By Susan Belknapp, California Business Journal.
She followed her gut, took a timely risk and now her company is poised to become an industry leader for touchless technology that could revolutionize events, trade shows, entertainment, theme parks and retail.
Shara Pathak, president of Price Chopper Wristbands, took time with her research but when it was time to move, she made her company’s acquisition of Glownet Inc. happen quickly and seamlessly.
Glownet Inc. was the North American arm of a United Kingdom software developer that creates radio frequency identification (RFID) solutions, Glownet, Ltd. Glownet Inc. is now is a wholly-owned subsidiary of Price Chopper Inc., which now makes it the only wristband company to own and develop RFID software platforms in-house.
Price Chopper produces a wide variety of wristbands, including healthcare, fabric, silicone, Tyvek and lanyards. Most can be adapted with an RFID-credential chip, enabling the company to provide touchless solutions that can be used in many ways, including cashless management, access control, and data tracking and reporting.
“The purchase of Glownet Inc. broadens and expands Price Chopper’s offerings in the wristband and identification market,” Pathak says. “This deal came together so quickly. It was incredible timing.”
Pathak’s roots go deep in the printing industry, particularly in the Caribbean, where her extended family owned the largest printing company in the islands. Her father, who was the CEO, decided he wanted to further his education and entered an executive master’s program at Stanford. When he was done, he decided not to return to the family business but instead to build a new company in the United States. Shara was 15 at the time.
Her father’s decision to leave resulted in forgoing his severance. His sister believed in what he was doing and extended the new company a loan and they launched their wristband business, which is a niche of the printing industry.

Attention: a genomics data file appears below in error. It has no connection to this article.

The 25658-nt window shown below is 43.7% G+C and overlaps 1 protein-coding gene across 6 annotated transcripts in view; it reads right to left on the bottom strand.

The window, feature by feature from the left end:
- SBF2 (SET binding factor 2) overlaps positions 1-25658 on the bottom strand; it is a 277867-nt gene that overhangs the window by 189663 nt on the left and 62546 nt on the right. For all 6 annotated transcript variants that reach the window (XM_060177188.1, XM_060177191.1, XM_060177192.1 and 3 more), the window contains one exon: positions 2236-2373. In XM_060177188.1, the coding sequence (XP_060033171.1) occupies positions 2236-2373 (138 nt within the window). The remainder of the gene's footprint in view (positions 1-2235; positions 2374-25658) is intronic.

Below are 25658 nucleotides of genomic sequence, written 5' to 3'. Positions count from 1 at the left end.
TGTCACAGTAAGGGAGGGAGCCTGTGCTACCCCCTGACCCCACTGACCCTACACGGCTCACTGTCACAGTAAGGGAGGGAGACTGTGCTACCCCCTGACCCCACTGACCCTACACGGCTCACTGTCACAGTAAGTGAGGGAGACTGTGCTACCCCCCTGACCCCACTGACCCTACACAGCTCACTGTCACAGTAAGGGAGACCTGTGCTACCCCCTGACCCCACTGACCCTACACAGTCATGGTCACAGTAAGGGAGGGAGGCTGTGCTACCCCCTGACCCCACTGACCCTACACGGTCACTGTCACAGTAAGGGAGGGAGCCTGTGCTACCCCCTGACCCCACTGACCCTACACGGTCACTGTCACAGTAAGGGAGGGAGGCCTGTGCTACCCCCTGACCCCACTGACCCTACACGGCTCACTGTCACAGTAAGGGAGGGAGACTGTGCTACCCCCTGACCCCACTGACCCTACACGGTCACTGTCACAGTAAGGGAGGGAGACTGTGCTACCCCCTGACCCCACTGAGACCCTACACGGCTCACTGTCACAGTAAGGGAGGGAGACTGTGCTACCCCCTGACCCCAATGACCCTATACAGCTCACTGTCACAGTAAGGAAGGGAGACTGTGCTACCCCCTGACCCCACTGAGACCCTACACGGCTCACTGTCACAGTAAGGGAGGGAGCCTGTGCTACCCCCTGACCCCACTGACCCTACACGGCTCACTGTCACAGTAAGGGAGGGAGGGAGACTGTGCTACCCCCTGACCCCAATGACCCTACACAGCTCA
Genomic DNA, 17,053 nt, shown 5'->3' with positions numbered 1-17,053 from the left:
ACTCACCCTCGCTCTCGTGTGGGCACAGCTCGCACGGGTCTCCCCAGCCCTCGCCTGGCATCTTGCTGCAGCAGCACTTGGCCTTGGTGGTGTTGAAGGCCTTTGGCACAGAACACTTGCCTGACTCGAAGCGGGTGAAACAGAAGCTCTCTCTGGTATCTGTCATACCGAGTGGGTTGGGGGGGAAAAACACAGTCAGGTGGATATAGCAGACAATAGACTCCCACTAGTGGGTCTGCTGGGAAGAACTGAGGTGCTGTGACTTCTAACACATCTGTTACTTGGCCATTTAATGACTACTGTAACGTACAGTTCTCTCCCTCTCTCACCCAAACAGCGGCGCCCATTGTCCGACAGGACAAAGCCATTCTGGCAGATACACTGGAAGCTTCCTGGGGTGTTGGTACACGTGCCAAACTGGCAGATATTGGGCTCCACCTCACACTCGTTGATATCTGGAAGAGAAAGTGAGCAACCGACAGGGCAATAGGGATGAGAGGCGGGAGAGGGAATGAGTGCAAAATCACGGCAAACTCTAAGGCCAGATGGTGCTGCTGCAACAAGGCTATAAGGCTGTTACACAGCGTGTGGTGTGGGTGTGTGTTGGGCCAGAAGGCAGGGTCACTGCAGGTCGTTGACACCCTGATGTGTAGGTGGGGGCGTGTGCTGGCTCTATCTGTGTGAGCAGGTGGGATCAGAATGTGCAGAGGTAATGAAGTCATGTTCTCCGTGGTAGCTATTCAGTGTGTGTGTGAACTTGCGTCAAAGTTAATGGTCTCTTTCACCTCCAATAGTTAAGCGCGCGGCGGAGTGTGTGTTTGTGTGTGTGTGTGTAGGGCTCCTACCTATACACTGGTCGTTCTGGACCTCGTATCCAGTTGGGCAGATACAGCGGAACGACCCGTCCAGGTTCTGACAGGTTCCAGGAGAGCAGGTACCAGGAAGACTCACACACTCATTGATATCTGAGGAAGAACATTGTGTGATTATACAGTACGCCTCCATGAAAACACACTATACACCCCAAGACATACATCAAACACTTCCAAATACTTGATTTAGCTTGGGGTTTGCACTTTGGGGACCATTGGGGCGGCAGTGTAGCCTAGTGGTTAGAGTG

The company that started in an apartment in 1997 now works out of a 44,000-square-foot plant in Orlando and exhibits at over 30 domestic and international trade shows every year.
Now the president of the company and an industry expert, Pathak saw the demand for RFID-enabled products continuing to grow. “There is so much buzz around RFID,” she says. “I knew the generic wristband industry, which is our core business, but we are in a market that now needs more. With changes in technology, there is incredible demand for ‘smarter products.’ I had to decide what that meant for the growth of our business.”
She set her sights on partnering with a software company and, because of geographic crossover, she wanted an international company to make sure it was not a direct or even possible competitor. Her research began with asking industry partners who they knew and trusted worldwide.
“That search took about 18 months,” she says. “There are a lot of companies doing RFID, but most came with their own set of challenges. At this point, we were manufacturing bands with chips in them and I went to our chip supplier and asked for a recommendation. They highly referred two providers, both of which were growing rapidly in Europe, and one was Glownet.”
She picked up the phone and was connected to a representative for the company in California. This first conversation was on a Monday and three days later on Thursday, she was flying to the development office in Madrid. She quickly learned Glownet had done more than 1,000 events worldwide and it had a tried and tested product.